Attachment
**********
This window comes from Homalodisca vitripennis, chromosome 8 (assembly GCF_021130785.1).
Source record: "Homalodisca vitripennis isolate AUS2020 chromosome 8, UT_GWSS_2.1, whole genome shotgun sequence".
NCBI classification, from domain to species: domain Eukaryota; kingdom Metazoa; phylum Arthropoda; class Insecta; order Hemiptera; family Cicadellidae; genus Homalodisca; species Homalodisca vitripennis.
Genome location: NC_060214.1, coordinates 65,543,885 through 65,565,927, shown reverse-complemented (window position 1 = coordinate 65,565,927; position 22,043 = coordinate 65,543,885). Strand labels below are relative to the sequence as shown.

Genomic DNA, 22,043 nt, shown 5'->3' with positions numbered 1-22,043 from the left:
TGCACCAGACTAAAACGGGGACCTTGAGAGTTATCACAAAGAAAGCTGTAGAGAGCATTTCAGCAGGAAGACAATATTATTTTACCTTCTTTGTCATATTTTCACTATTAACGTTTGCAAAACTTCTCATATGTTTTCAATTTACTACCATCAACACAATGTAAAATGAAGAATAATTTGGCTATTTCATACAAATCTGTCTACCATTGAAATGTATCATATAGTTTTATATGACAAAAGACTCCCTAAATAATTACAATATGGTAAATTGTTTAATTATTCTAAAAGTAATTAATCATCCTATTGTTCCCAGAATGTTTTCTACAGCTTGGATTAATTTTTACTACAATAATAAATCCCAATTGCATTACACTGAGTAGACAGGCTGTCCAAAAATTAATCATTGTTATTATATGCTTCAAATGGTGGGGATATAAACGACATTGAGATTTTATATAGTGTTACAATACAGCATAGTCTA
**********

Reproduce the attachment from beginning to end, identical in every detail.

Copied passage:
This window comes from Homalodisca vitripennis, chromosome 8 (assembly GCF_021130785.1).
Source record: "Homalodisca vitripennis isolate AUS2020 chromosome 8, UT_GWSS_2.1, whole genome shotgun sequence".
NCBI classification, from domain to species: domain Eukaryota; kingdom Metazoa; phylum Arthropoda; class Insecta; order Hemiptera; family Cicadellidae; genus Homalodisca; species Homalodisca vitripennis.
Genome location: NC_060214.1, coordinates 65,543,885 through 65,565,927, shown reverse-complemented (window position 1 = coordinate 65,565,927; position 22,043 = coordinate 65,543,885). Strand labels below are relative to the sequence as shown.

Genomic DNA, 22,043 nt, shown 5'->3' with positions numbered 1-22,043 from the left:
TGCACCAGACTAAAACGGGGACCTTGAGAGTTATCACAAAGAAAGCTGTAGAGAGCATTTCAGCAGGAAGACAATATTATTTTACCTTCTTTGTCATATTTTCACTATTAACGTTTGCAAAACTTCTCATATGTTTTCAATTTACTACCATCAACACAATGTAAAATGAAGAATAATTTGGCTATTTCATACAAATCTGTCTACCATTGAAATGTATCATATAGTTTTATATGACAAAAGACTCCCTAAATAATTACAATATGGTAAATTGTTTAATTATTCTAAAAGTAATTAATCATCCTATTGTTCCCAGAATGTTTTCTACAGCTTGGATTAATTTTTACTACAATAATAAATCCCAATTGCATTACACTGAGTAGACAGGCTGTCCAAAAATTAATCATTGTTATTATATGCTTCAAATGGTGGGGATATAAACGACATTGAGATTTTATATAGTGTTACAATACAGCATAGTCTA